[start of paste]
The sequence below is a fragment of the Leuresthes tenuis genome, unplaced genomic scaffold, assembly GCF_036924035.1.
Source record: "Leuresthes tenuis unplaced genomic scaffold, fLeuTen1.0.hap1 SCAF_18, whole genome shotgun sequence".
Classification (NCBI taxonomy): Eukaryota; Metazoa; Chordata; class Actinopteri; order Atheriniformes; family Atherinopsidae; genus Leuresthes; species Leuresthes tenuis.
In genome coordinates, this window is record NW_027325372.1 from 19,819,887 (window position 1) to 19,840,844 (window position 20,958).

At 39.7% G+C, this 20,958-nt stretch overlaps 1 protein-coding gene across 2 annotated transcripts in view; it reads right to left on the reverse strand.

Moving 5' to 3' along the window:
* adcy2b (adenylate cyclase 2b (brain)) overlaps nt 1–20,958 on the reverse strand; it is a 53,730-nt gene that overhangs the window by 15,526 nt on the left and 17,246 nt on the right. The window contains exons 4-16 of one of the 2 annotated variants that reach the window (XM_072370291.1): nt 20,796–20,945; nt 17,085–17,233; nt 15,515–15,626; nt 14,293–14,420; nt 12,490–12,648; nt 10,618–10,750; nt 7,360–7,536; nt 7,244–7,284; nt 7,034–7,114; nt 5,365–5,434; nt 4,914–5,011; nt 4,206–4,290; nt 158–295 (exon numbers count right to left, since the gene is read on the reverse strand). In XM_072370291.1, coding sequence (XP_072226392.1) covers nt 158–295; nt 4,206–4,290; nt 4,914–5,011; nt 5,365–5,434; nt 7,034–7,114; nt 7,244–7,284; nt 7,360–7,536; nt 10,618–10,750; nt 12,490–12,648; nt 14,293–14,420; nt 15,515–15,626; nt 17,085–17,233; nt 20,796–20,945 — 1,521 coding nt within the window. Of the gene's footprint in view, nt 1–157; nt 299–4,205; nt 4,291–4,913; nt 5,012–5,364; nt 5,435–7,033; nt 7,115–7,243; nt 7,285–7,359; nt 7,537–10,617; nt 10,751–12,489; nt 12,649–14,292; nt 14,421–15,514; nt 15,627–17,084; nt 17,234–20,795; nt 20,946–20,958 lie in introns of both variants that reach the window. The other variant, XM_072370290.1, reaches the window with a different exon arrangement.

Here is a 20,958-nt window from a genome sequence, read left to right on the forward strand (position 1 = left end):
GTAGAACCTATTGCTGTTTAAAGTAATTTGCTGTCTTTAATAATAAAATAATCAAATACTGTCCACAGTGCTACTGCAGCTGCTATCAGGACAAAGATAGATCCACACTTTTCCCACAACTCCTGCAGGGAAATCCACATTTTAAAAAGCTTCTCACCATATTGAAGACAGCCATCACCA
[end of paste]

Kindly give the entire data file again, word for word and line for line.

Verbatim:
The sequence below is a fragment of the Leuresthes tenuis genome, unplaced genomic scaffold, assembly GCF_036924035.1.
Source record: "Leuresthes tenuis unplaced genomic scaffold, fLeuTen1.0.hap1 SCAF_18, whole genome shotgun sequence".
Classification (NCBI taxonomy): Eukaryota; Metazoa; Chordata; class Actinopteri; order Atheriniformes; family Atherinopsidae; genus Leuresthes; species Leuresthes tenuis.
In genome coordinates, this window is record NW_027325372.1 from 19,819,887 (window position 1) to 19,840,844 (window position 20,958).

At 39.7% G+C, this 20,958-nt stretch overlaps 1 protein-coding gene across 2 annotated transcripts in view; it reads right to left on the reverse strand.

Moving 5' to 3' along the window:
* adcy2b (adenylate cyclase 2b (brain)) overlaps nt 1–20,958 on the reverse strand; it is a 53,730-nt gene that overhangs the window by 15,526 nt on the left and 17,246 nt on the right. The window contains exons 4-16 of one of the 2 annotated variants that reach the window (XM_072370291.1): nt 20,796–20,945; nt 17,085–17,233; nt 15,515–15,626; nt 14,293–14,420; nt 12,490–12,648; nt 10,618–10,750; nt 7,360–7,536; nt 7,244–7,284; nt 7,034–7,114; nt 5,365–5,434; nt 4,914–5,011; nt 4,206–4,290; nt 158–295 (exon numbers count right to left, since the gene is read on the reverse strand). In XM_072370291.1, coding sequence (XP_072226392.1) covers nt 158–295; nt 4,206–4,290; nt 4,914–5,011; nt 5,365–5,434; nt 7,034–7,114; nt 7,244–7,284; nt 7,360–7,536; nt 10,618–10,750; nt 12,490–12,648; nt 14,293–14,420; nt 15,515–15,626; nt 17,085–17,233; nt 20,796–20,945 — 1,521 coding nt within the window. Of the gene's footprint in view, nt 1–157; nt 299–4,205; nt 4,291–4,913; nt 5,012–5,364; nt 5,435–7,033; nt 7,115–7,243; nt 7,285–7,359; nt 7,537–10,617; nt 10,751–12,489; nt 12,649–14,292; nt 14,421–15,514; nt 15,627–17,084; nt 17,234–20,795; nt 20,946–20,958 lie in introns of both variants that reach the window. The other variant, XM_072370290.1, reaches the window with a different exon arrangement.

Here is a 20,958-nt window from a genome sequence, read left to right on the forward strand (position 1 = left end):
GTAGAACCTATTGCTGTTTAAAGTAATTTGCTGTCTTTAATAATAAAATAATCAAATACTGTCCACAGTGCTACTGCAGCTGCTATCAGGACAAAGATAGATCCACACTTTTCCCACAACTCCTGCAGGGAAATCCACATTTTAAAAAGCTTCTCACCATATTGAAGACAGCCATCACCA